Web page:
Most frangible ammunition is made by compressing copper powder (either pure or with tin and/or polymer added) into the shape of a bullet on a machine basically identical to the kind used to manufacture medicine tablets. When a frangible round hits something hard — a steel plate, a rock, etc. — POOF! It transforms back into dust.
But just how easily does that happen? Does frangible ammo return to dust if it hits something like a car door? A window? A tire?
To find out, Nick and I hit the range with a box of Sinterfire 9mm and a garden variety GLOCK 19. The results surprised both of us.
If you’re at work or just don’t like watching videos, here’s the spoiler:
The frangible 9mm zipped through one car door, through the door card, through the other door card, and — sometimes– exited the door on the far side of the car. The bullet shed copper the whole way — it entered the first door at 9mm and exited the second one at maybe 4mm…who knows? But it appears to have stayed quite deadly the whole way.
A frangible round zipped through the trunk and through the rear seat, with a couple of small chunks remaining in tact enough to puncture its way into the front seat.
Another one made it through both sidewalls of a steel-belted radial tire and punched through the plastic wheel well liner.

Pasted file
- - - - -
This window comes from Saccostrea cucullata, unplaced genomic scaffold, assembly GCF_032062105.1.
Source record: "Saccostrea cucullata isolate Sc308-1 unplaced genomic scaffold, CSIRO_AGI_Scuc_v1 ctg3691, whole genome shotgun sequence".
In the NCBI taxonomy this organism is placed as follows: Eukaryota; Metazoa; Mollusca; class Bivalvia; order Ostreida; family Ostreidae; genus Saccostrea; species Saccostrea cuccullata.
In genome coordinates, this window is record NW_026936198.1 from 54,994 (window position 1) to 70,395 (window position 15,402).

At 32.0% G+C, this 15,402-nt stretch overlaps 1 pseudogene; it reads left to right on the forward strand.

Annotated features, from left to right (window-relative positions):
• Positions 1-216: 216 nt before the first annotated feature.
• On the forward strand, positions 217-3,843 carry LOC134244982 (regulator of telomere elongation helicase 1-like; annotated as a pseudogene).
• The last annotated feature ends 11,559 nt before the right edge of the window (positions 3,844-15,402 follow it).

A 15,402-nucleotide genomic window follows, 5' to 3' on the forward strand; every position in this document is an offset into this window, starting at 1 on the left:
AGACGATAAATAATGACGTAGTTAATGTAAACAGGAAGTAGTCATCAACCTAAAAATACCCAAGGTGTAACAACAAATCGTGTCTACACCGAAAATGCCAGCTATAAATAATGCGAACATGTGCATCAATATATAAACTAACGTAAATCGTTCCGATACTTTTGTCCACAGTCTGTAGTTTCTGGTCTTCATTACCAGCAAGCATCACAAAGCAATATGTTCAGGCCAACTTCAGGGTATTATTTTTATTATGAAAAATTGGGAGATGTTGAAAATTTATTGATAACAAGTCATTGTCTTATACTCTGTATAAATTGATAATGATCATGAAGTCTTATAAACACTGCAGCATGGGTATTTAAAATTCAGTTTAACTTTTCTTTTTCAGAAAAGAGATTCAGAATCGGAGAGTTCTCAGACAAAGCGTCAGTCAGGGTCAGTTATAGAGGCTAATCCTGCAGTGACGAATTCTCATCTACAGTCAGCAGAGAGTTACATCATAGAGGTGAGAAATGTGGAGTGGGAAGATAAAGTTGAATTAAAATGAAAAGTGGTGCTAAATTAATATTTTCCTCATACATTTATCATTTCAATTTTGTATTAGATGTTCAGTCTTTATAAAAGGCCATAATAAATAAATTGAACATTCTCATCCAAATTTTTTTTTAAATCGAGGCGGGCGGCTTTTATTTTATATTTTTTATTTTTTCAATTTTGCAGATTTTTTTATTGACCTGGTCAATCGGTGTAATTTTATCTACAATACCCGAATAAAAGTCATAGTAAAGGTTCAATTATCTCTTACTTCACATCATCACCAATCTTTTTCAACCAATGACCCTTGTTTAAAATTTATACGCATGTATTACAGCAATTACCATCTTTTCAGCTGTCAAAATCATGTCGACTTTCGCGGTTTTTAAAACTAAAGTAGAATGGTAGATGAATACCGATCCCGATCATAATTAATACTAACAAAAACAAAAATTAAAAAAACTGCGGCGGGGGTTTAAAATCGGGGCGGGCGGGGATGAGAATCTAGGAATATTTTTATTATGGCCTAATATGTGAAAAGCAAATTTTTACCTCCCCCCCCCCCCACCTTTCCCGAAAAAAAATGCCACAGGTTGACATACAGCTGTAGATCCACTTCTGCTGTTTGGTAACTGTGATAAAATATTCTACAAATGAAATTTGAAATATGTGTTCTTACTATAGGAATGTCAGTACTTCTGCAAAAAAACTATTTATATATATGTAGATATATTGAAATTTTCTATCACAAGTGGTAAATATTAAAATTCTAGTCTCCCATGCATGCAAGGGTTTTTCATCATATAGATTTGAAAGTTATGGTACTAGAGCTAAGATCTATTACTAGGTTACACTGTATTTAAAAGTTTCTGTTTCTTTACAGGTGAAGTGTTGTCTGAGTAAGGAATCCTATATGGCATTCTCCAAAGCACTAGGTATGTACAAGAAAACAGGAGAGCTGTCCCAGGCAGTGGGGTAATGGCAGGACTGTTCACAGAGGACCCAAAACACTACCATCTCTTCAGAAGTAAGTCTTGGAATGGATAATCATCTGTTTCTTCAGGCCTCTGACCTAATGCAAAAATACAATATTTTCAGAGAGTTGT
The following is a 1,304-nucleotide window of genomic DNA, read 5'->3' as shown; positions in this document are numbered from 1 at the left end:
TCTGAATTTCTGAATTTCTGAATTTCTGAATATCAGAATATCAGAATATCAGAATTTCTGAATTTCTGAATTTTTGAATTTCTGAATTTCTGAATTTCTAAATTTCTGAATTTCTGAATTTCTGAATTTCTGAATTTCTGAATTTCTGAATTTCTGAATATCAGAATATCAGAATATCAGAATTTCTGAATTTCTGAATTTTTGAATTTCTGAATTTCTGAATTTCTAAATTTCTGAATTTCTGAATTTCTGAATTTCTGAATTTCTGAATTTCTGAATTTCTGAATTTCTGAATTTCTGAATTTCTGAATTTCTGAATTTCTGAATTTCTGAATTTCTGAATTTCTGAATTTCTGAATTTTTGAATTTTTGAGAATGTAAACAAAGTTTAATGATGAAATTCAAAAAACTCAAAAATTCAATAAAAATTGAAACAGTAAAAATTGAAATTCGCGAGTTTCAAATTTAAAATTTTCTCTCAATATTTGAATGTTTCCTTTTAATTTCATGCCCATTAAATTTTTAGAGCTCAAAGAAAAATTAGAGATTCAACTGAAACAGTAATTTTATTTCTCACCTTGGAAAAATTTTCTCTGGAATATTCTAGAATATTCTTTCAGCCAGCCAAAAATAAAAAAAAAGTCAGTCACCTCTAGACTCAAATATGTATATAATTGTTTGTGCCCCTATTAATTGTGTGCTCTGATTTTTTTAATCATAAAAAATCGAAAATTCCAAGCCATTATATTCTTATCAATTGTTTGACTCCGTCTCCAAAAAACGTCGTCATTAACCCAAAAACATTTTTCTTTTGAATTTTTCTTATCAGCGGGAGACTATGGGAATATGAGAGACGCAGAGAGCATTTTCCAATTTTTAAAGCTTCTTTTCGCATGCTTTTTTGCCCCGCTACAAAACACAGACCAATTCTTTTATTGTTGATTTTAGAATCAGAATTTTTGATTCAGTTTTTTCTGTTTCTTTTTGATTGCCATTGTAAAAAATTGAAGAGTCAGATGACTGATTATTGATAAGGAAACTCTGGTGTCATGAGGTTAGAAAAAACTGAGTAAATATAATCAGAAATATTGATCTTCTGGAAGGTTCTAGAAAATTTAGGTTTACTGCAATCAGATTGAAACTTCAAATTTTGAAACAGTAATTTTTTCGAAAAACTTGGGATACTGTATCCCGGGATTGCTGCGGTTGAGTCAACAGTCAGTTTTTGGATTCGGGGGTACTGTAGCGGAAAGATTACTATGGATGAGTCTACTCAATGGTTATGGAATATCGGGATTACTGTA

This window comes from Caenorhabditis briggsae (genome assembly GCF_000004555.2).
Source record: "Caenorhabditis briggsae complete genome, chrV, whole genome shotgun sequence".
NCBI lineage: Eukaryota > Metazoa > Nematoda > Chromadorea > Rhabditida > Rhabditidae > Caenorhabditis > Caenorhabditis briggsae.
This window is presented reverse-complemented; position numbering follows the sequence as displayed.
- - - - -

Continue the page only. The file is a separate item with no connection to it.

One made it right through a cast aluminum valve cover. What it did inside there or how much solid projectile was left, if any, after breaking through, we don’t know.
Interestingly, the frangible 9mm didn’t like vehicle glass. Even shooting at the pre-fractured safety glass of the rear window, the bullet was reduced mostly to dust and possibly a few chunks, though the damage we saw from “copper chunks” could have been caused by flying glass, too.
Laminated windshield glass also appeared to mostly destroy the projectile. At least, it certainly turned much of it into dust. Certainly more than the sheet metal did.
So there you have it. Once again, we find that a car provides concealment, but not cover unless you’re behind a solid chunk of metal like the engine block, hubs/brakes, etc. Even if you’re facing frangible pistol ammo.
Nick and I were surprised to see this kind of ammo pass completely through two car doors. We wouldn’t have guessed that a pane of automotive glass, whether a window or a windshield, is actually better at turning a frangible projectile into dust than steel body panels, but there you go.